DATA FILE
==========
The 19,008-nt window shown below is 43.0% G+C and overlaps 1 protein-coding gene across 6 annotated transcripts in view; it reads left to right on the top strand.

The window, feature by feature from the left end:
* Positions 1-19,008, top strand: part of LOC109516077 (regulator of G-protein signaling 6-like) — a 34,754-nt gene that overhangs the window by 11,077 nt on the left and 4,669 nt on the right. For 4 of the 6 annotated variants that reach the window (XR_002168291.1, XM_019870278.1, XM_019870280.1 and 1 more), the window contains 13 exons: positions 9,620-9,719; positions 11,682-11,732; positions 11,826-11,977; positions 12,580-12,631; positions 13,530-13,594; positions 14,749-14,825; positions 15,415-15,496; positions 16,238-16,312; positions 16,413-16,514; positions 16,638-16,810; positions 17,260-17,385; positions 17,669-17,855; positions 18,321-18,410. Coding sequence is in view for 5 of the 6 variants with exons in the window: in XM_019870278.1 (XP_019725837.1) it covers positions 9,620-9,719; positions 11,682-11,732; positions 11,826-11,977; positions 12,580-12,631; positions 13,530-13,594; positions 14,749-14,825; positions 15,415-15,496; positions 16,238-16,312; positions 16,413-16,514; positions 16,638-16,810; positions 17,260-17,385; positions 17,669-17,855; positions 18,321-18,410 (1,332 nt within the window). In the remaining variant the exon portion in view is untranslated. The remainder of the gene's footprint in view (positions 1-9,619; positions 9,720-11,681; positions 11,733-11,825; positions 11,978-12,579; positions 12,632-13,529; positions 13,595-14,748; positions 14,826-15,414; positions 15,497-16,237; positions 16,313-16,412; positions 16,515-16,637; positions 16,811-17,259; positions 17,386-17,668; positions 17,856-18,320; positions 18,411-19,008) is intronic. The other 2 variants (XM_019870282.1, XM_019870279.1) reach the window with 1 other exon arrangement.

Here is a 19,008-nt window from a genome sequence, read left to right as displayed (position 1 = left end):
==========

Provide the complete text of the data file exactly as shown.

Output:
The 19,008-nt window shown below is 43.0% G+C and overlaps 1 protein-coding gene across 6 annotated transcripts in view; it reads left to right on the top strand.

The window, feature by feature from the left end:
* Positions 1-19,008, top strand: part of LOC109516077 (regulator of G-protein signaling 6-like) — a 34,754-nt gene that overhangs the window by 11,077 nt on the left and 4,669 nt on the right. For 4 of the 6 annotated variants that reach the window (XR_002168291.1, XM_019870278.1, XM_019870280.1 and 1 more), the window contains 13 exons: positions 9,620-9,719; positions 11,682-11,732; positions 11,826-11,977; positions 12,580-12,631; positions 13,530-13,594; positions 14,749-14,825; positions 15,415-15,496; positions 16,238-16,312; positions 16,413-16,514; positions 16,638-16,810; positions 17,260-17,385; positions 17,669-17,855; positions 18,321-18,410. Coding sequence is in view for 5 of the 6 variants with exons in the window: in XM_019870278.1 (XP_019725837.1) it covers positions 9,620-9,719; positions 11,682-11,732; positions 11,826-11,977; positions 12,580-12,631; positions 13,530-13,594; positions 14,749-14,825; positions 15,415-15,496; positions 16,238-16,312; positions 16,413-16,514; positions 16,638-16,810; positions 17,260-17,385; positions 17,669-17,855; positions 18,321-18,410 (1,332 nt within the window). In the remaining variant the exon portion in view is untranslated. The remainder of the gene's footprint in view (positions 1-9,619; positions 9,720-11,681; positions 11,733-11,825; positions 11,978-12,579; positions 12,632-13,529; positions 13,595-14,748; positions 14,826-15,414; positions 15,497-16,237; positions 16,313-16,412; positions 16,515-16,637; positions 16,811-17,259; positions 17,386-17,668; positions 17,856-18,320; positions 18,411-19,008) is intronic. The other 2 variants (XM_019870282.1, XM_019870279.1) reach the window with 1 other exon arrangement.

Here is a 19,008-nt window from a genome sequence, read left to right as displayed (position 1 = left end):